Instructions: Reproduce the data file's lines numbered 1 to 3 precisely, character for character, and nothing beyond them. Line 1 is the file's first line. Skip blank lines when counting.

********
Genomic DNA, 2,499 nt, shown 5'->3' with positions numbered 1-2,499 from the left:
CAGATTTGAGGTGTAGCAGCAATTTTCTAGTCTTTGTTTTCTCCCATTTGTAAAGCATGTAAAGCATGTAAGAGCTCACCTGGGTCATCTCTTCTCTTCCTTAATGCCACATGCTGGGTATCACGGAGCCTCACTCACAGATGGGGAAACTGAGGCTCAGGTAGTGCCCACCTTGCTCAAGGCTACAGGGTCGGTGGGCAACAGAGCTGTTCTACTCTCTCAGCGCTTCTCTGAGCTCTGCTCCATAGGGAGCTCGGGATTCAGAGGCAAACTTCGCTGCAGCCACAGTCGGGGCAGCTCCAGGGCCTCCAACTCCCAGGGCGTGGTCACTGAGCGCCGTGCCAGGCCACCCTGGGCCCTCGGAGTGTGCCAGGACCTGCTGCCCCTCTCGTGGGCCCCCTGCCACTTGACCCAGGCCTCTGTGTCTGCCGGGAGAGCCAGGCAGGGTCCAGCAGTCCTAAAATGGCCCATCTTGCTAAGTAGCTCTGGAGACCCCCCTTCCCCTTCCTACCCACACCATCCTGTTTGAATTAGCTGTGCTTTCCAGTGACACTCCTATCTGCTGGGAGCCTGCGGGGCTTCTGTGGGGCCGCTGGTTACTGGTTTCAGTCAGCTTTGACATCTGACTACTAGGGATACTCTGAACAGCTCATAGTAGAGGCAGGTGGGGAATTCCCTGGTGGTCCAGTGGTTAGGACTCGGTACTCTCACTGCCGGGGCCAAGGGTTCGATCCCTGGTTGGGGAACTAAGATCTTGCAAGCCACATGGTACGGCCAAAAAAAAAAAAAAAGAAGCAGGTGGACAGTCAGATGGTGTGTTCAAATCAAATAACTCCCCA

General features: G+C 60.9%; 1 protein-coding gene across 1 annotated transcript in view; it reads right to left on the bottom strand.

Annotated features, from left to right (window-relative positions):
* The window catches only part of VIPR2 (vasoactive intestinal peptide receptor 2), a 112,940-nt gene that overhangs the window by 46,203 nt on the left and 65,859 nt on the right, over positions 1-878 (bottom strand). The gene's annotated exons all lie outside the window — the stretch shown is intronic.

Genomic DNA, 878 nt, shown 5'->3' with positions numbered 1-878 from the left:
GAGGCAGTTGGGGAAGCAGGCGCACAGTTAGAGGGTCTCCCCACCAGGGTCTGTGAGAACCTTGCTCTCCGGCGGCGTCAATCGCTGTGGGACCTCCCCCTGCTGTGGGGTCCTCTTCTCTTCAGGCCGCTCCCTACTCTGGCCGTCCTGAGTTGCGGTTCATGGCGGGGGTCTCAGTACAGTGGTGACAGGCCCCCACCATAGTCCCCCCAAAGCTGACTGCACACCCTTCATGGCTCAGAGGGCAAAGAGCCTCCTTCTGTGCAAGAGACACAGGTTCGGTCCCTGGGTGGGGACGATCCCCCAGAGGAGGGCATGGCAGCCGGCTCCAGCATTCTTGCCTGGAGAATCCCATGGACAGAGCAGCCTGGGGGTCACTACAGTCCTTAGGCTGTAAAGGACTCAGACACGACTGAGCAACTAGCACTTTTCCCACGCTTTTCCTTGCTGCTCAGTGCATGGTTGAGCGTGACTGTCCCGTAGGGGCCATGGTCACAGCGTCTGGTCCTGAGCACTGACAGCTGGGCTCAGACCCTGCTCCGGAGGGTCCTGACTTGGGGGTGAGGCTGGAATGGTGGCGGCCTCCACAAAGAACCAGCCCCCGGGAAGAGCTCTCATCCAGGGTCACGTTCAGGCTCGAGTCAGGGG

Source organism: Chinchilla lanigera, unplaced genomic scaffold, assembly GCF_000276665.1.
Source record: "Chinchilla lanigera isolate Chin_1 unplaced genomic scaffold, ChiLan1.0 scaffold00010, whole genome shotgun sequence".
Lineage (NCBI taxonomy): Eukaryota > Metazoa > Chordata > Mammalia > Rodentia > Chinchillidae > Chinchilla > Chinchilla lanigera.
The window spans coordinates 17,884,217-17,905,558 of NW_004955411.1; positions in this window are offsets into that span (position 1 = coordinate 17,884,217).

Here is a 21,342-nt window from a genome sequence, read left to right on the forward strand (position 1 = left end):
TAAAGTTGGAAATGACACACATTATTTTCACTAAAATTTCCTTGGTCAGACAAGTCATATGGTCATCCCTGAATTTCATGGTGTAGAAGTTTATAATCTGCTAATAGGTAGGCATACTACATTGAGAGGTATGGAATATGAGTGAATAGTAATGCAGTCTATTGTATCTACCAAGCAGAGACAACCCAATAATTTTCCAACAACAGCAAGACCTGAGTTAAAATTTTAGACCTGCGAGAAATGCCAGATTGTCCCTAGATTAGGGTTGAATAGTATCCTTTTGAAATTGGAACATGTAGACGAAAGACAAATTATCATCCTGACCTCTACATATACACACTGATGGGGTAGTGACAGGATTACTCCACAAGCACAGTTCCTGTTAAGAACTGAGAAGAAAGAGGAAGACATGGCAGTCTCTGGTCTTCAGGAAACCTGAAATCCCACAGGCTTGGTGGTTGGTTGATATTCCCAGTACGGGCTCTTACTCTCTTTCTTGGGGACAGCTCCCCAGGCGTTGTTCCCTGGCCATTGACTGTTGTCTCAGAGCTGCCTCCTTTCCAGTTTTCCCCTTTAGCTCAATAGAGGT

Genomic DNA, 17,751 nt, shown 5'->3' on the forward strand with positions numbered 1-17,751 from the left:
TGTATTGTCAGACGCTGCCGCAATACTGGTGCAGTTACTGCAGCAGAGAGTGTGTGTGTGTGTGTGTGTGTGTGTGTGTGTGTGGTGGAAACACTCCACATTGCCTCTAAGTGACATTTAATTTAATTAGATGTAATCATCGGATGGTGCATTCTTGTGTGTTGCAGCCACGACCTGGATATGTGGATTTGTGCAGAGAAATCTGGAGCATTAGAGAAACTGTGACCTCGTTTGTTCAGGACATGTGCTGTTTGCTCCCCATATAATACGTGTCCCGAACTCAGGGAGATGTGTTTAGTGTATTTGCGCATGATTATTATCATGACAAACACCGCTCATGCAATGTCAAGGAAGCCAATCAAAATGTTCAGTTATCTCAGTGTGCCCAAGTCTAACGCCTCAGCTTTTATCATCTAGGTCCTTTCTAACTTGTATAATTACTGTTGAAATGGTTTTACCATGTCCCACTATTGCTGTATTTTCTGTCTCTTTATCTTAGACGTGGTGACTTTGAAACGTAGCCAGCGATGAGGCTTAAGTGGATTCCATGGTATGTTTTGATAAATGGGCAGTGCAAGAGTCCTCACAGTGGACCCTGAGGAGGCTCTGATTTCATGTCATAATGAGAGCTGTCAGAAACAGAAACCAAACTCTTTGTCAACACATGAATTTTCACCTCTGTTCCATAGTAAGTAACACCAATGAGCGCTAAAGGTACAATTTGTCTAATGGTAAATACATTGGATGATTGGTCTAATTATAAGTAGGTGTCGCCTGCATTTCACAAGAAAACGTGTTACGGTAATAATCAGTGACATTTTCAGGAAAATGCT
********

Genomic DNA, 2,499 nt, shown 5'->3' with positions numbered 1-2,499 from the left:
CAGATTTGAGGTGTAGCAGCAATTTTCTAGTCTTTGTTTTCTCCCATTTGTAAAGCATGTAAAGCATGTAAGAGCTCACCTGGGTCATCTCTTCTCTTCCTTAATGCCACATGCTGGGTATCACGGAGCCTCACTCACAGATGGGGAAACTGAGGCTCAGGTAGTGCCCACCTTGCTCAAGGCTACAGGGTCGGTGGGCAACAGAGCTGTTCTACTCTCTCAGCGCTTCTCTGAGCTCTGCTCCATAGGGAGCTCGGGATTCAGAGGCAAACTTCGCTGCAGCCACAGTCGGGGCAGCTCCAGGGCCTCCAACTCCCAGGGCGTGGTCACTGAGCGCCGTGCCAGGCCACCCTGGGCCCTCGGAGTGTGCCAGGACCTGCTGCCCCTCTCGTGGGCCCCCTGCCACTTGACCCAGGCCTCTGTGTCTGCCGGGAGAGCCAGGCAGGGTCCAGCAGTCCTAAAATGGCCCATCTTGCTAAGTAGCTCTGGAGACCCCCCTTCCCCTTCCTACCCACACCATCCTGTTTGAATTAGCTGTGCTTTCCAGTGACACTCCTATCTGCTGGGAGCCTGCGGGGCTTCTGTGGGGCCGCTGGTTACTGGTTTCAGTCAGCTTTGACATCTGACTACTAGGGATACTCTGAACAGCTCATAGTAGAGGCAGGTGGGGAATTCCCTGGTGGTCCAGTGGTTAGGACTCGGTACTCTCACTGCCGGGGCCAAGGGTTCGATCCCTGGTTGGGGAACTAAGATCTTGCAAGCCACATGGTACGGCCAAAAAAAAAAAAAAAGAAGCAGGTGGACAGTCAGATGGTGTGTTCAAATCAAATAACTCCCCA

General features: G+C 60.9%; 1 protein-coding gene across 1 annotated transcript in view; it reads right to left on the bottom strand.